Family reacts to new medical info that former Chargers Junior Seau suffered from brain disease

ABC: Brain disease likely caused by repeated hits

ABC News is reporting that scientists, who studied the brain of NFL linebacker Junior Seau, found that the popular football player suffered from a brain disease likely caused by repeated hits to the head.

Seau, who played for the San Diego Chargers from 1990 to 2002, died of a self-inflicted gunshot wound to the chest at his beachfront home in Oceanside on May 2, 2011. A toxicology report found that no alcohol, common drugs of abuse or other medications were detected in his system at the time of death.

Seau's suicide raised questions about the type of brain injuries football players sustain throughout their careers and the long-term effects. His family donated his brain to the National Institute of Health.

FOR THE FULL STORY, GO TO ABCNEWS.COM:  Junior Seau Diagnosed With Disease Caused by Hits to Head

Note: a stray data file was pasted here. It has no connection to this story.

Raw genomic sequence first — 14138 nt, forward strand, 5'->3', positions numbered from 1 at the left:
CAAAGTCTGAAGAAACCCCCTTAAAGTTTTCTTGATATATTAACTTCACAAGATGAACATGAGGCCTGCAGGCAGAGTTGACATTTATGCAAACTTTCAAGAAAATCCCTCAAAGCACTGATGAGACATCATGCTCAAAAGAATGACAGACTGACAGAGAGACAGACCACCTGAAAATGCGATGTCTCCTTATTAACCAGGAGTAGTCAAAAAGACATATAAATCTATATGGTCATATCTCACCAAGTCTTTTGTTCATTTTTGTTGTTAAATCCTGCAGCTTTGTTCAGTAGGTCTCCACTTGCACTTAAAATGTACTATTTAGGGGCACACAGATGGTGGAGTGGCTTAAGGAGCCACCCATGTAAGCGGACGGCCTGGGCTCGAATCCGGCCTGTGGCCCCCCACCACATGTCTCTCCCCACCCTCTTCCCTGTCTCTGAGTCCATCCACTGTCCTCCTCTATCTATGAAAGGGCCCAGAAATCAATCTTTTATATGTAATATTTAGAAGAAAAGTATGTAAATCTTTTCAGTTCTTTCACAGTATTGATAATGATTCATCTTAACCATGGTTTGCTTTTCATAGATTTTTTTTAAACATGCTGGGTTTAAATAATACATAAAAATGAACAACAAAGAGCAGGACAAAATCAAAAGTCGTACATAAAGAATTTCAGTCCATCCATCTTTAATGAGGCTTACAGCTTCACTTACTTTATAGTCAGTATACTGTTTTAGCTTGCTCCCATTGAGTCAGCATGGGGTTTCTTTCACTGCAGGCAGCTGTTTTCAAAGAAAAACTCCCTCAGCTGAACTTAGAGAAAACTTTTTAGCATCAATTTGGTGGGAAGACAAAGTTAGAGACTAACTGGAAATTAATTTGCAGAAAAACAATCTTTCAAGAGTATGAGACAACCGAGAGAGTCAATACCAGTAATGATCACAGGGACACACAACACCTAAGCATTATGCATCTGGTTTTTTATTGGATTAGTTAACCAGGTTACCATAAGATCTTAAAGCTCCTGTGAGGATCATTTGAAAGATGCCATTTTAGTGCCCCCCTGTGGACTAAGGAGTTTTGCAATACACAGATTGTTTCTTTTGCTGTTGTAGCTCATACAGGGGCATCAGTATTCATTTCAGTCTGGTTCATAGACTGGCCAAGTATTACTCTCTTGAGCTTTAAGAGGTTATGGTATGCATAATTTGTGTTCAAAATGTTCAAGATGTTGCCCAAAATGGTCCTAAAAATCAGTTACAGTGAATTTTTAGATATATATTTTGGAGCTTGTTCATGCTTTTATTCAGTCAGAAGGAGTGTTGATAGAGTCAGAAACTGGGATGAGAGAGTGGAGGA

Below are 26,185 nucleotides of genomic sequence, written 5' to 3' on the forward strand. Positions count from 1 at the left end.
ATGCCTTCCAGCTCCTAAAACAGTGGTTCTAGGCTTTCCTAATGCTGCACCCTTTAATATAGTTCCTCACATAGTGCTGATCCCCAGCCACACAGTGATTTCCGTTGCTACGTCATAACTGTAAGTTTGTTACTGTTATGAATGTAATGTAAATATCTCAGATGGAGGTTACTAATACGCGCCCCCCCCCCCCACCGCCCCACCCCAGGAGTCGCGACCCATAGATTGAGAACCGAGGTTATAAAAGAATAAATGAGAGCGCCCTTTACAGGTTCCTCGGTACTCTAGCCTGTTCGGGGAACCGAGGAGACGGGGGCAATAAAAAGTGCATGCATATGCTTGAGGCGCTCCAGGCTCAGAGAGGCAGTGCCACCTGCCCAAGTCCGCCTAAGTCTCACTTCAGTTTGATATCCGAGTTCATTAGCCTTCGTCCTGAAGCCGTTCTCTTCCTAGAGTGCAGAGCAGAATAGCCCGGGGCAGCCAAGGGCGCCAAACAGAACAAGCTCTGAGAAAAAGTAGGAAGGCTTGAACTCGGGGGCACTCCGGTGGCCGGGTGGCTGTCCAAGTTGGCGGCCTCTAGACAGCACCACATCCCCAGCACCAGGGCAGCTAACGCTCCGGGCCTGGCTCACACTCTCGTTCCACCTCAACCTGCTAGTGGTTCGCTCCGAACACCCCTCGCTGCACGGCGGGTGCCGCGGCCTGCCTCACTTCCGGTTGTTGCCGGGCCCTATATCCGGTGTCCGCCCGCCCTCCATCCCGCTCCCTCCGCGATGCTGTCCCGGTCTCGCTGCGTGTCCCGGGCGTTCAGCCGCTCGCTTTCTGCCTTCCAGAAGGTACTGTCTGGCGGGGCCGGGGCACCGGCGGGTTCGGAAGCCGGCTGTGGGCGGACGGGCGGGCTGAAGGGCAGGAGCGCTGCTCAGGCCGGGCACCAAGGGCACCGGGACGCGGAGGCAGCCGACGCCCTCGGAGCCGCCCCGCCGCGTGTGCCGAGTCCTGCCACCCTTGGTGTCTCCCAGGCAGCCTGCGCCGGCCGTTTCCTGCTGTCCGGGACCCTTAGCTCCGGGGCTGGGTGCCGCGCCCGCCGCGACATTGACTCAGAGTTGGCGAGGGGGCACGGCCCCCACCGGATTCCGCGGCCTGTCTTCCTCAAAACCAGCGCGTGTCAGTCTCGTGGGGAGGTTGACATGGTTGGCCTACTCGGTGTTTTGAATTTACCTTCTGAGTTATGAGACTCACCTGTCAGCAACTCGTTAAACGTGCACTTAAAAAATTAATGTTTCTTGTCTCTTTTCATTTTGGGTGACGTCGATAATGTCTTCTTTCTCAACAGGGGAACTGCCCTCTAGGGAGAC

According to an exclusive report by ABC News and ESPN, scientists revealed that Seau suffered from chronic traumatic encephalopathy, a condition that shrinks and hardens the brain tissue. The condition, researchers say, is typically caused by multiple hits to the head.

Among other symptoms, CTE patients display impulsivity, forgetfulness, depression and sometimes suicidal ideation, Dr. Russell Lonser, chairman of the Department of Neurological Surgery at Ohio State University told ABC News.

ABC News reported that more than 30 NFL players have been diagnosed with CTE. In 2012, 4,000 retired NFL players filed a class-action lawsuit against the league claiming it failed to protect them from these types of brain injuries.

Gina Seau, his ex-wife, spoke with ABC News about the former player's difficulty in sleeping and how he was withdrawn and detached from his children. She has talked before about the multiple concussions Junior Seau suffered throughout his career, a result from hits he took as a player in the NFL.

"The head-to-head contact, the collisions are just, they're out of control," Gina Seau told ABC News.

"He was a warrior and he loved the game," she added. "But ... I know that he didn't love the end of his life."

Watch the full interview with Jim Avila on Good Morning America after 10News at 7 a.m. and on World News with Diane Sawyer at 6:30 p.m.

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